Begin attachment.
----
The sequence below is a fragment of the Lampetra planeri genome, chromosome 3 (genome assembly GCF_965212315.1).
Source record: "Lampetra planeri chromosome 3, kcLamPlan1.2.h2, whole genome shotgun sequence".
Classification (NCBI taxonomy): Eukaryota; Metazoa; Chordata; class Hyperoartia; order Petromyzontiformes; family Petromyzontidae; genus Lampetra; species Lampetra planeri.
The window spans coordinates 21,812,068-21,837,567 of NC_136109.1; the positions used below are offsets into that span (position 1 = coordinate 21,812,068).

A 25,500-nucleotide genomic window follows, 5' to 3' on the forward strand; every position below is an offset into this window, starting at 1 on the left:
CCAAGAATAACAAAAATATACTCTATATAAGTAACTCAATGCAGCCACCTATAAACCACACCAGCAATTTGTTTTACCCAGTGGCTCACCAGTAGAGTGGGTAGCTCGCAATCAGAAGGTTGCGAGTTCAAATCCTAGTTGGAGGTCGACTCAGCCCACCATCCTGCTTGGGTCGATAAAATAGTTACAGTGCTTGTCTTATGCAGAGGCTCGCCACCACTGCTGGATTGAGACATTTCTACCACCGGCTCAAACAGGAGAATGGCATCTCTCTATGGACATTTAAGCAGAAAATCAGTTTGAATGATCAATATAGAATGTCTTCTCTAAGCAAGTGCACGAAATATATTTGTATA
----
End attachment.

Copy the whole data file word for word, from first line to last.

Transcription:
The sequence below is a fragment of the Lampetra planeri genome, chromosome 3 (genome assembly GCF_965212315.1).
Source record: "Lampetra planeri chromosome 3, kcLamPlan1.2.h2, whole genome shotgun sequence".
Classification (NCBI taxonomy): Eukaryota; Metazoa; Chordata; class Hyperoartia; order Petromyzontiformes; family Petromyzontidae; genus Lampetra; species Lampetra planeri.
The window spans coordinates 21,812,068-21,837,567 of NC_136109.1; the positions used below are offsets into that span (position 1 = coordinate 21,812,068).

A 25,500-nucleotide genomic window follows, 5' to 3' on the forward strand; every position below is an offset into this window, starting at 1 on the left:
CCAAGAATAACAAAAATATACTCTATATAAGTAACTCAATGCAGCCACCTATAAACCACACCAGCAATTTGTTTTACCCAGTGGCTCACCAGTAGAGTGGGTAGCTCGCAATCAGAAGGTTGCGAGTTCAAATCCTAGTTGGAGGTCGACTCAGCCCACCATCCTGCTTGGGTCGATAAAATAGTTACAGTGCTTGTCTTATGCAGAGGCTCGCCACCACTGCTGGATTGAGACATTTCTACCACCGGCTCAAACAGGAGAATGGCATCTCTCTATGGACATTTAAGCAGAAAATCAGTTTGAATGATCAATATAGAATGTCTTCTCTAAGCAAGTGCACGAAATATATTTGTATA